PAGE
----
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kcixcy

Active member
I used to make it, but I don't know where my recipe went and I never had it memorized. I plan to make it with beef. I recall we used a bunch of different spices. The main issue is the I can't remember the spice combination. Also, I used to make it in a pressure cooker but I no longer have one. I am assuming it's okay to do it on the stove?
 

k_tsoukalas

Administrator
Every recipe I have ever seen has different spices. My family tended to use peppercorns, bay leaves, cinnamon, and oregano. I have seen people use cloves as well, or cloves instead of cinnamon. Sometimes I omit the bay leaves if I ran out (but I notice a huge difference in the flavors). I have also seen stifado spice blends at Greek stores and even online.
 

kcixcy

Active member
Every recipe I have ever seen has different spices. My family tended to use peppercorns, bay leaves, cinnamon, and oregano. I have seen people use cloves as well, or cloves instead of cinnamon. Sometimes I omit the bay leaves if I ran out (but I notice a huge difference in the flavors). I have also seen stifado spice blends at Greek stores and even online.
This is interesting - how does one decide when to use cinnamon, cloves, or both? I have noticed that Greek recipes differ so much, the spices are often used interchangeably... is it simply personal preference?
 

Using Greek Manouri Cheese I Found

I tried Manouri cheese for the first time after finding it at a local Greek store.

For those who aren't familiar, manouri is a semisoft, fresh white whey cheese made in Greece from goat or sheep milk. It's got this incredibly creamy texture with a hint of tanginess that pairs beautifully with honey or preserved fruits.

Have any of you tried it? And if so, what are your favorite ways to enjoy it? I've had it crumbled over a Greek salad, and it was delightful, but I'm on the hunt for more suggestions. I tried it in Tiropita, too, and it gave the filling an interesting flavor. I liked it. What else can I do?

Greek pita bread?

I like to make gyros at home but I am having a heck of a time finding the right bread for it where I live.

There is a store near me but they haven't been getting the bread I normally use in.

I thought maybe I would make my own - but I am not the best bread maker. I also don't trust recipes I see.

I don't want it to be the wrong kind of bread. I want it to be soft. I guess I have two questions -

1. maybe I can buy the bread online? Do you know where? and 2. Do you have a recipe you can recommend?

Traditions associated with Greek coffee?

When I visit people in Greece, it usually involves Greek coffee, a cold glass of water, and whatever sweets there are around - like Loukoumi, spoon sweets, fruit.. it seems like it's all about hospitality and spending time together, while sharing the bounty of what you have.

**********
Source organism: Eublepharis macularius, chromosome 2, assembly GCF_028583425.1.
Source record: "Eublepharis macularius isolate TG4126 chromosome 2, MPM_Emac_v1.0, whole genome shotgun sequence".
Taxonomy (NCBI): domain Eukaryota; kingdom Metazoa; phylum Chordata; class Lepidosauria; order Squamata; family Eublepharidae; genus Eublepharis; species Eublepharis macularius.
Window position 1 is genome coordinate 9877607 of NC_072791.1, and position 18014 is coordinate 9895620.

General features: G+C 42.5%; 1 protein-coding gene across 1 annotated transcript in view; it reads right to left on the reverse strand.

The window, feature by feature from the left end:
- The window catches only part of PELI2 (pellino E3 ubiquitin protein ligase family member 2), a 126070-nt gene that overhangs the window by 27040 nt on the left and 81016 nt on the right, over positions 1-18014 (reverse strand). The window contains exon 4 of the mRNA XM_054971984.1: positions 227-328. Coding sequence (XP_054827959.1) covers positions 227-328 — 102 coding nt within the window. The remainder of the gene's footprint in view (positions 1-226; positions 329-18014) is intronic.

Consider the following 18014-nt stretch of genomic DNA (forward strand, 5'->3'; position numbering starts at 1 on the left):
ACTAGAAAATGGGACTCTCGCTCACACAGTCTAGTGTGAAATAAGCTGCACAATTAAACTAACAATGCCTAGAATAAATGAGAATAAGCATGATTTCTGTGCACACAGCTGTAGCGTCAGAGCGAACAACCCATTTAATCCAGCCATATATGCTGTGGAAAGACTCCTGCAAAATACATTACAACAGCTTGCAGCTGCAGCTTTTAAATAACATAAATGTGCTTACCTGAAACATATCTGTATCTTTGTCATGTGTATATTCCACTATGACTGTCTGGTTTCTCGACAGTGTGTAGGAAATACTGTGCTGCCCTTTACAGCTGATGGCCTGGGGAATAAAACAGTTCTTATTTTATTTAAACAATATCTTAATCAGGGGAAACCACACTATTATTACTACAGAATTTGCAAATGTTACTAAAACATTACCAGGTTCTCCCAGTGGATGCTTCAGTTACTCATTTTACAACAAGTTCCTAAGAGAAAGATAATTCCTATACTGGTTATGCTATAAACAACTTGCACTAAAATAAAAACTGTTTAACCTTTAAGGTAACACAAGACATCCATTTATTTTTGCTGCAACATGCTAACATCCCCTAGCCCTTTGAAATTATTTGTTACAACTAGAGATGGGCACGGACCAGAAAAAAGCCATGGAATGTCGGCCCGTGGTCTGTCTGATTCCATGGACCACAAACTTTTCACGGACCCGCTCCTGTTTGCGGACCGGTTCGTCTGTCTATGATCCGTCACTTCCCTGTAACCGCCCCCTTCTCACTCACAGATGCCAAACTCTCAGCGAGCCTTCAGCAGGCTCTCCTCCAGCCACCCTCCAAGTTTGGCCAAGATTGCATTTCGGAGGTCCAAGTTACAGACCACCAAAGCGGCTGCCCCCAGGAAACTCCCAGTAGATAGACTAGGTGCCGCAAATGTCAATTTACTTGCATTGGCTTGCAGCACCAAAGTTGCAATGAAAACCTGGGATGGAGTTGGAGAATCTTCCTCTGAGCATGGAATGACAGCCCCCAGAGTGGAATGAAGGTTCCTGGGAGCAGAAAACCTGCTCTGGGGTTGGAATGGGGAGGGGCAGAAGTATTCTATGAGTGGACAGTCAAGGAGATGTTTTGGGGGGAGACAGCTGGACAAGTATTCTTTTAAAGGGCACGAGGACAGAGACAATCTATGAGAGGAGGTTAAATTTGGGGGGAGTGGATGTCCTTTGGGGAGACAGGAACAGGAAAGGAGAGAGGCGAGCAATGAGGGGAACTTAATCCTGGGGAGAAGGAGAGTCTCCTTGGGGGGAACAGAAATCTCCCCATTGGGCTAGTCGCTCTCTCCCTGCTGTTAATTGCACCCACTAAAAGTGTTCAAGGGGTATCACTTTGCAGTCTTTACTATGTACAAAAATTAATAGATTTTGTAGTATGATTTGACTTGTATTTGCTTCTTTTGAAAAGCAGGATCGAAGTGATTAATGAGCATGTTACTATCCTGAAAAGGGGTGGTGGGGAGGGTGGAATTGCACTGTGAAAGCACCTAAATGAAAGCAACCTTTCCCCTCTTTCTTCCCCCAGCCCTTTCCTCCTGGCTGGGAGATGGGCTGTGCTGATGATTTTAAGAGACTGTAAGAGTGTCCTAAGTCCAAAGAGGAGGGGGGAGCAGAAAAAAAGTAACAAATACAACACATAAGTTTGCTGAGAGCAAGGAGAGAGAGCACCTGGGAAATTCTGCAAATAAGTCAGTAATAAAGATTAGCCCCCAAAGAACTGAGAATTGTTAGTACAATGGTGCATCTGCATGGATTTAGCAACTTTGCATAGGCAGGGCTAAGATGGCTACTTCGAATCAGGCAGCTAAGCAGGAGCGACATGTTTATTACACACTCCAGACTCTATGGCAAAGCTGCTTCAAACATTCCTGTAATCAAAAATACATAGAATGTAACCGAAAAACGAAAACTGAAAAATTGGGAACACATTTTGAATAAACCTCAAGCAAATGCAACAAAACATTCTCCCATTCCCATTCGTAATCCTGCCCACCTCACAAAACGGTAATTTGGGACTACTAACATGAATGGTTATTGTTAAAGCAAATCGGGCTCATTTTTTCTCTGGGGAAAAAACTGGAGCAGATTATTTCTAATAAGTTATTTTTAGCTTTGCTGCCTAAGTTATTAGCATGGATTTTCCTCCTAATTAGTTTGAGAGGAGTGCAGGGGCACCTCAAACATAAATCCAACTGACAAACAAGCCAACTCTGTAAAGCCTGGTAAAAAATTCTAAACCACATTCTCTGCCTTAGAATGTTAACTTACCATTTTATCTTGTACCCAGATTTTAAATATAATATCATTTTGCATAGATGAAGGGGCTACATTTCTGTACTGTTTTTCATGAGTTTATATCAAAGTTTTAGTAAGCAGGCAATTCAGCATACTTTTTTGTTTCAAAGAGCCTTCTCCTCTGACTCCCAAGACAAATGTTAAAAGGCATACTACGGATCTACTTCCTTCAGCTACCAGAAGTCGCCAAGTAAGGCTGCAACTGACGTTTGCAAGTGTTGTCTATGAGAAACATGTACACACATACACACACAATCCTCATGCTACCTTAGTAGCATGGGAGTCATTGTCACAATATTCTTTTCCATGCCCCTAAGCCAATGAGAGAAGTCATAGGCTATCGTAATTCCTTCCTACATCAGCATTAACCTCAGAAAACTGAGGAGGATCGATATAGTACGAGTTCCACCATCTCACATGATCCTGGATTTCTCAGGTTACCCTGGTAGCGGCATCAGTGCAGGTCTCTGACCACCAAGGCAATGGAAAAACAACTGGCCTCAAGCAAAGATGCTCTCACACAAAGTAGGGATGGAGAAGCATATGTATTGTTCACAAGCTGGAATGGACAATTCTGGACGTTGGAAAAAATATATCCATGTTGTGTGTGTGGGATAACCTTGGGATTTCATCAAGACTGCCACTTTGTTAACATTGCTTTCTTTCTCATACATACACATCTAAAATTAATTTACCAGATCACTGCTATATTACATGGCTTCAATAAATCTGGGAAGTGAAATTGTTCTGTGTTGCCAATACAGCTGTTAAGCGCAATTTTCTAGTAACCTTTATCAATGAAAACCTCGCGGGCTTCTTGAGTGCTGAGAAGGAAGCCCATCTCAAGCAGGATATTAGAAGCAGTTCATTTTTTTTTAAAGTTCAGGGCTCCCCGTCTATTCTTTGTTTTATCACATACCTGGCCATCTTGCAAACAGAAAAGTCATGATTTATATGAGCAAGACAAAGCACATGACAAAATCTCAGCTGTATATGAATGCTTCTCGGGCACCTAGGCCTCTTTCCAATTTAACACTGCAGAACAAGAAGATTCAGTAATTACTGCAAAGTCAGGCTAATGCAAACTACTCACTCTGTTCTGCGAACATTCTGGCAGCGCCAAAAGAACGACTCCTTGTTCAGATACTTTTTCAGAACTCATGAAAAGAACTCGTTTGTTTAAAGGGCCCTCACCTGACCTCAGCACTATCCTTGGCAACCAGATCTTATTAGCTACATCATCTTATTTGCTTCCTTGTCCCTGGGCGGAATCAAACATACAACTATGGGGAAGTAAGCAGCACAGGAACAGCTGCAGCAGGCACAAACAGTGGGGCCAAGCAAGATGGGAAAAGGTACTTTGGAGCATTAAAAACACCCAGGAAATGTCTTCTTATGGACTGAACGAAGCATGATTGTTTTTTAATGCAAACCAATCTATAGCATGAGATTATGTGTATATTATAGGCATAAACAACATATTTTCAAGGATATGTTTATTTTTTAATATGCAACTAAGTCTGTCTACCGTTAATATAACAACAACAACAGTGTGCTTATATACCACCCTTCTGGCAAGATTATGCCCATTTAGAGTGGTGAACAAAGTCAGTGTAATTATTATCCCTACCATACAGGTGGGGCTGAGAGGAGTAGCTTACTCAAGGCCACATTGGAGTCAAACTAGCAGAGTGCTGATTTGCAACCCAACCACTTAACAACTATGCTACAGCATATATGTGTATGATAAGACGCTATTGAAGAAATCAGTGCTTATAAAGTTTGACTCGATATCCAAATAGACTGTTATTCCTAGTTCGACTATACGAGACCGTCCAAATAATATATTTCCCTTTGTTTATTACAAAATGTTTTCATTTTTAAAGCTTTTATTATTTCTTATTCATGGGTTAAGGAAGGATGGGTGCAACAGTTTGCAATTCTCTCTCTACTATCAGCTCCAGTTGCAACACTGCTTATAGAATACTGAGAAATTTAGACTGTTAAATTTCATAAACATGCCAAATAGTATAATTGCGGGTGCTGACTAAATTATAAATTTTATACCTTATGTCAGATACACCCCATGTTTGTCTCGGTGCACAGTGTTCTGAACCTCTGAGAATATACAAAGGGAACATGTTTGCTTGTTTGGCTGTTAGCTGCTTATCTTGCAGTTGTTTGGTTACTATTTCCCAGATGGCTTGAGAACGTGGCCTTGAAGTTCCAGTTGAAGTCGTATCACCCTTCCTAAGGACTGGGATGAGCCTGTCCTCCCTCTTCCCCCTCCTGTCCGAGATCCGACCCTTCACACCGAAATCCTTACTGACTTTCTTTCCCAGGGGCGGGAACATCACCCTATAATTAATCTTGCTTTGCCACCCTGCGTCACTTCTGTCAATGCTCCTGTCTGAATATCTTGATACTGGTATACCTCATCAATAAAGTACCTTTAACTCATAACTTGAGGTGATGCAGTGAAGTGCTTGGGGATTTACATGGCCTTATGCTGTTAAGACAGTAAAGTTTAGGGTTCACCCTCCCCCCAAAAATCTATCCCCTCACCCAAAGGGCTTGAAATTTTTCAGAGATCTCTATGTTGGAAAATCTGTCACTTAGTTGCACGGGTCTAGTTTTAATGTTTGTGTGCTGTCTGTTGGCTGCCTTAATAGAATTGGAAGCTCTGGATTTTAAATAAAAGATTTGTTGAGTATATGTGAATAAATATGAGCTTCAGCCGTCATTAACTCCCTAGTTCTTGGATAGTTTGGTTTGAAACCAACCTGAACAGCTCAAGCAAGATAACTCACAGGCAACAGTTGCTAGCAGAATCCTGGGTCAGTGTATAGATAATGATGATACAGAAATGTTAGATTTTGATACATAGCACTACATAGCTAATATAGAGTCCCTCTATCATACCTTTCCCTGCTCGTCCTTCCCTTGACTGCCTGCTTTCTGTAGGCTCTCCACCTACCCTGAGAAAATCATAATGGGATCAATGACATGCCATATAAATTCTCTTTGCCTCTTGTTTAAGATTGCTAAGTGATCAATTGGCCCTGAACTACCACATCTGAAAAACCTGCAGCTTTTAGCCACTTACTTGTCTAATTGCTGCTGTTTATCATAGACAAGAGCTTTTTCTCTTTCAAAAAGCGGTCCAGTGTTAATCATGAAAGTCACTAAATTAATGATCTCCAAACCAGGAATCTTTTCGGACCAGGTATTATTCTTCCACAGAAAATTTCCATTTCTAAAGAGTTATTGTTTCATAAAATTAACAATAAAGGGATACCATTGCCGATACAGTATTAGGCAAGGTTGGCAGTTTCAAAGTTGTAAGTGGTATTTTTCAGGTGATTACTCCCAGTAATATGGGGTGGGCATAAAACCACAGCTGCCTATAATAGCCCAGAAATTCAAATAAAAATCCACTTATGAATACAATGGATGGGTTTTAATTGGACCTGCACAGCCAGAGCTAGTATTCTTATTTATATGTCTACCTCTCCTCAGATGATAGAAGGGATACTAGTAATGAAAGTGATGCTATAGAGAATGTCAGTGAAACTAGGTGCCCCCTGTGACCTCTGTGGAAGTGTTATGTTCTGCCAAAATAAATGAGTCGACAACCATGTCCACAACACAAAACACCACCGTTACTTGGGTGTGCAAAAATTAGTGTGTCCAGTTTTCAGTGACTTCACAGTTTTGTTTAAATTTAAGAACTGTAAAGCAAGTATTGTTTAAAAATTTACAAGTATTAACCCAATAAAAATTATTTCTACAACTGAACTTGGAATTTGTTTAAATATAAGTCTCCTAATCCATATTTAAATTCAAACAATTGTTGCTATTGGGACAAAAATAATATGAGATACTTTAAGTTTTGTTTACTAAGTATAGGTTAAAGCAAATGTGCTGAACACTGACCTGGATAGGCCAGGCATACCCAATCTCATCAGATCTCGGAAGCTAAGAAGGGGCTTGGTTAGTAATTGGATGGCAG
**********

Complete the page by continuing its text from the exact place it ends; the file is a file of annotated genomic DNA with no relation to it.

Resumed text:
One time, a yiayia actually did a "reading" using coffee grounds. I didn't understand all the Greek, but the reading was fun and lighthearted and I wondered how she decided what to say.

Do you guys have similar experiences? The social aspect has been a big part of it for me.

Different Greek olive oil for cooking?

When buying Greek olive oil, do you buy different ones for different purposes?

I've been researching the best Greek olive oils. Now, I'm curious if any of you out there go to the lengths of selecting specific Greek olive oils for, say, salads, cooking, or even dipping with bread?

In my findings, extra virgin olive oil seems to be the go-to for dressings and cold dishes, while virgin olive oil can handle a bit of heat for light sautéing. And then there's the refined olive oil that's suggested for frying due to its higher smoke point. But, I've also heard a few people swear by the intense flavor of the unfiltered olive oil.

What's your experience with Greek olive oils, and do you have any personal favorites or secrets to what types work best for different recipes? Can you genuinely taste the difference in quality and type, or am I just overthinking my pantry staples? Would love to hear your thoughts on the matter!

Learning about Greek wine

On a recent trip to the Peloponnese region, I had the pleasure of tasting a robust Agiorgitiko, which was a perfect companion to the local lamb dishes. I also visited the Domaine Skouras, a family-owned winery where the tradition has been passed down for generations – their Megas Oenos blend is to die for.

While I remain enchanted by the wines from this region, I'm just getting started. I've heard whispers of lesser-known grape varieties with complex profiles, such as Assyrtiko. Has anyone here had the opportunity to indulge in this rare find? Share with us your tasting notes!

For those looking to dive deeper into the world of Greek wine, there are some magnificent wine routes that weave through lush vineyards and offer a glimpse into the country's rich wine culture. The 'Wines of Crete' festival is also an upcoming event I have on my radar. It's a great opportunity to sample a diverse array of Cretan wines and perhaps even unearth a new favorite.

What Greek wines have beckoned to you? Any particular food pairings that brought out the best in them? Or perhaps you have a favorite vineyard that you would recommend visiting.
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